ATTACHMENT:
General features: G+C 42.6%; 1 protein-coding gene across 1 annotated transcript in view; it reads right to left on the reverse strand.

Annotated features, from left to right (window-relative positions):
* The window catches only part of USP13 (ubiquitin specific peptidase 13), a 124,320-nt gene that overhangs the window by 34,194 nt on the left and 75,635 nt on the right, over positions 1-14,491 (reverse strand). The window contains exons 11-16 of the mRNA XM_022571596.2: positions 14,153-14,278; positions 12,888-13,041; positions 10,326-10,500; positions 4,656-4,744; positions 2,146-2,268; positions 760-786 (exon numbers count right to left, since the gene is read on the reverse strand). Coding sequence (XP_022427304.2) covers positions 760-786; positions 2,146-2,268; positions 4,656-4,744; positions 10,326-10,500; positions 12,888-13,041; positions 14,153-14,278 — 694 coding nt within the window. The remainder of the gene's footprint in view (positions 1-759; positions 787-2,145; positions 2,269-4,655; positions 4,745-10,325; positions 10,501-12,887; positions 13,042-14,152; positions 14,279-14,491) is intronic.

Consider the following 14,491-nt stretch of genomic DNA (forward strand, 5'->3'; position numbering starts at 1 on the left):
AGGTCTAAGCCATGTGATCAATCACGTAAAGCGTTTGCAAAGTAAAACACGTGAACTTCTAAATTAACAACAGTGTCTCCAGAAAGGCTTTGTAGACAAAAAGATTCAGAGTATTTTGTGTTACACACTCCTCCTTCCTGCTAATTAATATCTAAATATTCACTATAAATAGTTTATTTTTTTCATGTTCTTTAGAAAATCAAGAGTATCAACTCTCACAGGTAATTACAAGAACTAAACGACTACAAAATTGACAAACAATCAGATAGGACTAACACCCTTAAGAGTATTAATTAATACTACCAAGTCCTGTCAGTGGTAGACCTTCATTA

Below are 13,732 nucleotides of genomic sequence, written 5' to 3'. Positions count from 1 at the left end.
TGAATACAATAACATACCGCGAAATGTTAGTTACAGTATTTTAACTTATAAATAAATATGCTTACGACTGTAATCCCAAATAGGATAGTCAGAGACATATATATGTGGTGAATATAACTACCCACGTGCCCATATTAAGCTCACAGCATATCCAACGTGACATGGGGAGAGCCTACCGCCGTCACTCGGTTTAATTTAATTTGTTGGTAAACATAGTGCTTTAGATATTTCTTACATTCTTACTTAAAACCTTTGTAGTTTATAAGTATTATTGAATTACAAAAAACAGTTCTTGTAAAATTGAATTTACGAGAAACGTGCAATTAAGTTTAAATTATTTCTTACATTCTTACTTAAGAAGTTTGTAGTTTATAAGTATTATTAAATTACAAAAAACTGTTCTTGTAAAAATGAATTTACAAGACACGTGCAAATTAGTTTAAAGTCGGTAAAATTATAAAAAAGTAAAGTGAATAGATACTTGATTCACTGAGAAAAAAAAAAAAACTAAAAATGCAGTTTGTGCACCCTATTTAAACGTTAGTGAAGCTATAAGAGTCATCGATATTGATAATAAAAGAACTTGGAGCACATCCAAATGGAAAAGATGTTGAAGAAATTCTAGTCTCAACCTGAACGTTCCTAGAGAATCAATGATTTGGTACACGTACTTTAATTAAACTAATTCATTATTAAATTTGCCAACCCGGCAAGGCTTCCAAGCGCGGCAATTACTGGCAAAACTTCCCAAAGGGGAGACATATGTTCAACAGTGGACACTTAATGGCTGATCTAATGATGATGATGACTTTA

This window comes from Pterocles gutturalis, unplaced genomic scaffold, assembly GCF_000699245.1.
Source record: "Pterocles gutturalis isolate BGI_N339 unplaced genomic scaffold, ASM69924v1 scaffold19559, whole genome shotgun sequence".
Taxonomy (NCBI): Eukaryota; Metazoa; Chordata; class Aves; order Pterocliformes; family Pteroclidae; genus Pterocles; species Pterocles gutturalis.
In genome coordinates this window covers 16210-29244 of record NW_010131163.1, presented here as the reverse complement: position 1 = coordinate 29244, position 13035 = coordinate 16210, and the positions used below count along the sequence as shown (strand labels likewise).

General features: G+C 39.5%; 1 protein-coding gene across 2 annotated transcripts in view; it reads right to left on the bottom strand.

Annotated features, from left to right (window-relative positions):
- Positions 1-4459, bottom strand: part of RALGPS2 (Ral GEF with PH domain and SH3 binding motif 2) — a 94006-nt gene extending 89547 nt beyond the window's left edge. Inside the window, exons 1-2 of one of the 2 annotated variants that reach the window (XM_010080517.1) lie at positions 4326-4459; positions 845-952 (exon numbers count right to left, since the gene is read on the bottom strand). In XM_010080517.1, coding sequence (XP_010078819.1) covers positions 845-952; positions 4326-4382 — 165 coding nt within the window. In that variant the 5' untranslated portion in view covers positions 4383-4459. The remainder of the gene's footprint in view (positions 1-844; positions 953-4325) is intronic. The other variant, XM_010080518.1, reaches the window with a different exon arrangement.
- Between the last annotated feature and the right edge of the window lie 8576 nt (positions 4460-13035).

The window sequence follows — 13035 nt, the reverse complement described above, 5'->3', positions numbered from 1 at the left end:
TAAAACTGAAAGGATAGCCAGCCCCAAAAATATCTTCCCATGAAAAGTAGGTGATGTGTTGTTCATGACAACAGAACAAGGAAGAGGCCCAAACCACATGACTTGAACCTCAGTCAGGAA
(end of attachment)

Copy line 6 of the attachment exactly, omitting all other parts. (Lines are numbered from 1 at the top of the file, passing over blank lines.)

Below are 13,732 nucleotides of genomic sequence, written 5' to 3'. Positions count from 1 at the left end.